Thursday, July 20, 2006

george josef kamel, s.j. drawing of zapote

Zapote. The town of Zapote in Cavite Province is named after a tree introduced from Mexico during colonial times. There are two varieties of zapote or sapote: sapote-negro [Diospyros ebenaster Retz. (black zapote)] and sapote [Pouteria sapota (See Madulid, p. 171 and p. 323)]. As the genus names indicate the two trees are not related. Sapote-negro is related to the persimmon in the family Ebenaceae.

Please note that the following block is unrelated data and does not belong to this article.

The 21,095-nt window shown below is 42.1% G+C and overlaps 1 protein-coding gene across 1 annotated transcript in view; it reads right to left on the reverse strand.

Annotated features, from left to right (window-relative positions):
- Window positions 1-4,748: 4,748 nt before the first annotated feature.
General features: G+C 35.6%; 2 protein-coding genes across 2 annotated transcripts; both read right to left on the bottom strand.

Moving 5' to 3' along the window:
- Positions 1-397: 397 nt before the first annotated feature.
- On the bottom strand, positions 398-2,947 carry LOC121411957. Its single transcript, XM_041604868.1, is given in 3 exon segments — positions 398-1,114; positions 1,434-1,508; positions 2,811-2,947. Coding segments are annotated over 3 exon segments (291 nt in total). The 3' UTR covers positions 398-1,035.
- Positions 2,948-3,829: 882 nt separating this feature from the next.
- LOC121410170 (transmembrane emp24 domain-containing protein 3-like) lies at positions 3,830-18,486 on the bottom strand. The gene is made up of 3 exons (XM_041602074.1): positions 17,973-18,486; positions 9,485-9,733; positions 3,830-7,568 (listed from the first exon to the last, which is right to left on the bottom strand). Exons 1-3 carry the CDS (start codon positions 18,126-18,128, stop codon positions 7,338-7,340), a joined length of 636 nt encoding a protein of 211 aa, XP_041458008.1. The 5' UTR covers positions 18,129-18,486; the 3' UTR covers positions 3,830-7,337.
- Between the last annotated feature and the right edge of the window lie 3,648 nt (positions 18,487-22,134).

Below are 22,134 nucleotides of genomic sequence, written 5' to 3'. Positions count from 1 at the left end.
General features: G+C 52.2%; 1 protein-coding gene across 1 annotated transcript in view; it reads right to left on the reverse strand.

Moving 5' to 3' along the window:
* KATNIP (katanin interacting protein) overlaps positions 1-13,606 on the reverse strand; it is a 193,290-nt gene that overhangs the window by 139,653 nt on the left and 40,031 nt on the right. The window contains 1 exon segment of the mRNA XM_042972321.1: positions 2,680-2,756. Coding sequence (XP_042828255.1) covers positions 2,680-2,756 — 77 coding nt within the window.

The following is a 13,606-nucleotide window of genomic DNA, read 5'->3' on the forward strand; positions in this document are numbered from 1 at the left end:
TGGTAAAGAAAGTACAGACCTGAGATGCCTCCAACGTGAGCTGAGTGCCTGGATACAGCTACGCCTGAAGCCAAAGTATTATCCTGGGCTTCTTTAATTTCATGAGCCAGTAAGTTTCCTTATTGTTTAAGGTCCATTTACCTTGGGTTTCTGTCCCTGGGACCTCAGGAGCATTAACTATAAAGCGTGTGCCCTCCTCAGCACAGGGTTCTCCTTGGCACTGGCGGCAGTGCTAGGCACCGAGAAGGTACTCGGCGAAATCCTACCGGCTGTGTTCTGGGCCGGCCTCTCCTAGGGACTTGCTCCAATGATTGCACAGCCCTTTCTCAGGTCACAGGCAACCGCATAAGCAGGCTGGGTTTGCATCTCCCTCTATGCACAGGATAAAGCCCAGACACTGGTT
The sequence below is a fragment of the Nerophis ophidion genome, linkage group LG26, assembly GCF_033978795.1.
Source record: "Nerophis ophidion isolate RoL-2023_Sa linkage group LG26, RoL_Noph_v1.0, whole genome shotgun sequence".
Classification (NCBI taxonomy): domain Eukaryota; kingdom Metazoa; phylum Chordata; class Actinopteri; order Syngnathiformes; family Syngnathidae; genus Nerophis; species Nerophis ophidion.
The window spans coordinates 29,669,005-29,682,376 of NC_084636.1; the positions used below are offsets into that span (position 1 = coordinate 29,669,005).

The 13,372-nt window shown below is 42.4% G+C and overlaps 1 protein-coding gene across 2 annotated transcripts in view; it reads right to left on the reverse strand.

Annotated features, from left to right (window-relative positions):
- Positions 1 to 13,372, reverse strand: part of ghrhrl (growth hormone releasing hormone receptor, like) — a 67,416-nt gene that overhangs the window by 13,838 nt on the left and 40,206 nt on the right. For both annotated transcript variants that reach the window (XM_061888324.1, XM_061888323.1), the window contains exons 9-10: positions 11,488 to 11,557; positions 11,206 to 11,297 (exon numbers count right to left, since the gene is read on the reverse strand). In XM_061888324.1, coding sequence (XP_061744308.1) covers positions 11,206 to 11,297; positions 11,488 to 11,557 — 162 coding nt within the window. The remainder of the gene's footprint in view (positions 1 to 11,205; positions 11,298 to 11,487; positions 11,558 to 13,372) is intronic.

While the two varieties of sapote are planted as ornamentals and as shade tree, the fruit is not very popular in the Philippines. Many have heard of the fruit and know that it is edible but since it is not readily available in the market, hardly anyone I know has seen the fruit much less eaten it. Except for Doc Madulid of the National Museum, whose book A pictorial cyclopedia of Philippine ornamental plants shows a shiny yellow green fruit of the sapote hanging from a branch with leathery, shiny leaves.


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